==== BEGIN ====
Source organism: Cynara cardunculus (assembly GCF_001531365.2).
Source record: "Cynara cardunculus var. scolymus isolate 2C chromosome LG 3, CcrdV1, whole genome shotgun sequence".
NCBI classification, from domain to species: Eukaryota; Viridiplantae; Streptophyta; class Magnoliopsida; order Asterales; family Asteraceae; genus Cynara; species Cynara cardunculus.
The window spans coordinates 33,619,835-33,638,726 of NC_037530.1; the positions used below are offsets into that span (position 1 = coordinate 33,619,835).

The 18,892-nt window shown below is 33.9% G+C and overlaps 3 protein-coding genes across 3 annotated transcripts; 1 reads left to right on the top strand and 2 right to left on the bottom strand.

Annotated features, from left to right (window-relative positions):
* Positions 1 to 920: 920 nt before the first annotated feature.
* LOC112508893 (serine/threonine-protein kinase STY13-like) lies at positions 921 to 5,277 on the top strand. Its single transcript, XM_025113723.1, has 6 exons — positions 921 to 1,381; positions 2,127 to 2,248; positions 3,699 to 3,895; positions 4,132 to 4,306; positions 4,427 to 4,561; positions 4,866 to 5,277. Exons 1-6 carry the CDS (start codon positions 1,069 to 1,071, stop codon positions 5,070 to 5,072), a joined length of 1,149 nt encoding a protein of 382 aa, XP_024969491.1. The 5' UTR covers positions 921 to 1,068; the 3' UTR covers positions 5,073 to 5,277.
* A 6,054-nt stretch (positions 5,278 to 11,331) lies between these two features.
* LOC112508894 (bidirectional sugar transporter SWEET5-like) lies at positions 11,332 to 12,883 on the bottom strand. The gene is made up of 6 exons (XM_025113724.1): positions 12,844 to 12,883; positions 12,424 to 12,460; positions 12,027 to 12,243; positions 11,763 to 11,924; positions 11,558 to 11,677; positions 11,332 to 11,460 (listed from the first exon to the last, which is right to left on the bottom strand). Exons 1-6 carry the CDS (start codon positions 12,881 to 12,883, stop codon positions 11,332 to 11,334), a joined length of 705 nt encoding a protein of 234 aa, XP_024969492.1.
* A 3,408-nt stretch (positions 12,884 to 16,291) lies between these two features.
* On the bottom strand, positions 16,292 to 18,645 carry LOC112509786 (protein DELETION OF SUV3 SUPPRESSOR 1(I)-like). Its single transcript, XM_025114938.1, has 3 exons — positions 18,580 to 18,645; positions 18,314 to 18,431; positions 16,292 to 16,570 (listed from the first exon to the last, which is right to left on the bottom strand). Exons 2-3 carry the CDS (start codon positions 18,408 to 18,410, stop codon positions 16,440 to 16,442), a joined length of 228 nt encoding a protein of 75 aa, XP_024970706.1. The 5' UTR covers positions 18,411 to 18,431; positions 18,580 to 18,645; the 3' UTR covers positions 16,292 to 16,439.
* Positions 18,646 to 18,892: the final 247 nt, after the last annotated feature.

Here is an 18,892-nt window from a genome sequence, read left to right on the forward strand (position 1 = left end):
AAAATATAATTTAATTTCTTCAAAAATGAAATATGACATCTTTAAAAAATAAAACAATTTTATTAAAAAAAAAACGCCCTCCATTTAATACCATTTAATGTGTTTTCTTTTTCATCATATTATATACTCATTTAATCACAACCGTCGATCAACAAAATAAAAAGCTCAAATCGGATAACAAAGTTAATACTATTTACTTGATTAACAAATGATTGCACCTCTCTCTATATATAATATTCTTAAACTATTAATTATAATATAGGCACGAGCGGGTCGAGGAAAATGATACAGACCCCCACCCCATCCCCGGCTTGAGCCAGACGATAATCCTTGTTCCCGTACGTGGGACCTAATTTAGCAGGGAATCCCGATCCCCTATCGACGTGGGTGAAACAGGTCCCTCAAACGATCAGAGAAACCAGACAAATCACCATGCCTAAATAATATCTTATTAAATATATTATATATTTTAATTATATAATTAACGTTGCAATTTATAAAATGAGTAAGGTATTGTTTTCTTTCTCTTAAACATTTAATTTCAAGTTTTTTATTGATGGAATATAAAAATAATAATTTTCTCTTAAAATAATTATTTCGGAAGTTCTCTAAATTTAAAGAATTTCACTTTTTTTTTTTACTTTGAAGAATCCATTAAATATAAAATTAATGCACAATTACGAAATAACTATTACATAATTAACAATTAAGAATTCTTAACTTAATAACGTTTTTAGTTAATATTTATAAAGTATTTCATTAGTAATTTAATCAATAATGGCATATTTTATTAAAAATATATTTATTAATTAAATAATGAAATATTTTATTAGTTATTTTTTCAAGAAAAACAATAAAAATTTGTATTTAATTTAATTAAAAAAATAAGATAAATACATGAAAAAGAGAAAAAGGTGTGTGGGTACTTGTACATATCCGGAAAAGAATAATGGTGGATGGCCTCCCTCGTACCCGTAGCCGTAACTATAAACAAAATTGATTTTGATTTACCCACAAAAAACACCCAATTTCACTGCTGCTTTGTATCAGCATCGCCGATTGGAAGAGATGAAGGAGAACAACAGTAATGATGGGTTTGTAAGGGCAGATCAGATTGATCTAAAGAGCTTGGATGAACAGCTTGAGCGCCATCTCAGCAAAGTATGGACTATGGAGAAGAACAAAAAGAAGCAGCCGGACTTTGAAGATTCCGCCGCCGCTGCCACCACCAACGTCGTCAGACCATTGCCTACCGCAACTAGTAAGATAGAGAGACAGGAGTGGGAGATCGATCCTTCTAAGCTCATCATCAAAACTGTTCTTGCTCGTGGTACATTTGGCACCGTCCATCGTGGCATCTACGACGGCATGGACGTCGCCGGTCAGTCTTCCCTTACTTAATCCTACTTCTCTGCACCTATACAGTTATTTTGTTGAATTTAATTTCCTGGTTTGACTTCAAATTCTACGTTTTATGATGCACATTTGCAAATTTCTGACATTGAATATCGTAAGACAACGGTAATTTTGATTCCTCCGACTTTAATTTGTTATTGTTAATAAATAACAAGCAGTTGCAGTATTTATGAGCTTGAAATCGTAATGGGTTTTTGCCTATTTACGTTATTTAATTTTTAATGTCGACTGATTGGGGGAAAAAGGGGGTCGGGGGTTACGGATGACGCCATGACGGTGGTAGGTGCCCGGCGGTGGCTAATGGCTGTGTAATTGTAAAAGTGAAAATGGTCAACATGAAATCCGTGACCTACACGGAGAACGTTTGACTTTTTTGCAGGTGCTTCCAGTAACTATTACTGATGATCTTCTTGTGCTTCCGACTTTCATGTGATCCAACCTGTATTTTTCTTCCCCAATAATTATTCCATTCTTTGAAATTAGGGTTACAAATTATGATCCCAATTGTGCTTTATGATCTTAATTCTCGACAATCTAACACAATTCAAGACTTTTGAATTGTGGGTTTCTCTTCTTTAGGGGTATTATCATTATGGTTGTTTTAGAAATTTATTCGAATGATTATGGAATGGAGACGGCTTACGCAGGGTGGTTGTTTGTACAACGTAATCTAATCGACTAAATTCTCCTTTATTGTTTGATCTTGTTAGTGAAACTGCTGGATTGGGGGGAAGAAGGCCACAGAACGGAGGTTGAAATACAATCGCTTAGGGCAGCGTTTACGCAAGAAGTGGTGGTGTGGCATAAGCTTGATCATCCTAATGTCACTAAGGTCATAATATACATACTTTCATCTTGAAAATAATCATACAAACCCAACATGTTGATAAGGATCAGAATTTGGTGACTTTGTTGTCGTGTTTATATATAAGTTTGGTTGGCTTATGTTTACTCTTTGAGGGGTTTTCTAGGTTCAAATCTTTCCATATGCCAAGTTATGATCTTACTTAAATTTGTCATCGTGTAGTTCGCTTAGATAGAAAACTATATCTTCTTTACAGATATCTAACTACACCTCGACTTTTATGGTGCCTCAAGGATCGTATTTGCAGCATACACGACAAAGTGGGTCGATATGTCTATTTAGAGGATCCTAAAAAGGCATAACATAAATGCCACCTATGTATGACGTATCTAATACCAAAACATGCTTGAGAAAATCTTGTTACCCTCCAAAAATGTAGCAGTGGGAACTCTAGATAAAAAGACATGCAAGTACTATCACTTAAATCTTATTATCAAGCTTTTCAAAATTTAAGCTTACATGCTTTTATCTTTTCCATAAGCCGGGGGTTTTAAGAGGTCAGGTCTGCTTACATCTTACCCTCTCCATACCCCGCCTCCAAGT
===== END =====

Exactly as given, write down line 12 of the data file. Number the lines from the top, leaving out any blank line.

* On the bottom strand, positions 16,292 to 18,645 carry LOC112509786 (protein DELETION OF SUV3 SUPPRESSOR 1(I)-like). Its single transcript, XM_025114938.1, has 3 exons — positions 18,580 to 18,645; positions 18,314 to 18,431; positions 16,292 to 16,570 (listed from the first exon to the last, which is right to left on the bottom strand). Exons 2-3 carry the CDS (start codon positions 18,408 to 18,410, stop codon positions 16,440 to 16,442), a joined length of 228 nt encoding a protein of 75 aa, XP_024970706.1. The 5' UTR covers positions 18,411 to 18,431; positions 18,580 to 18,645; the 3' UTR covers positions 16,292 to 16,439.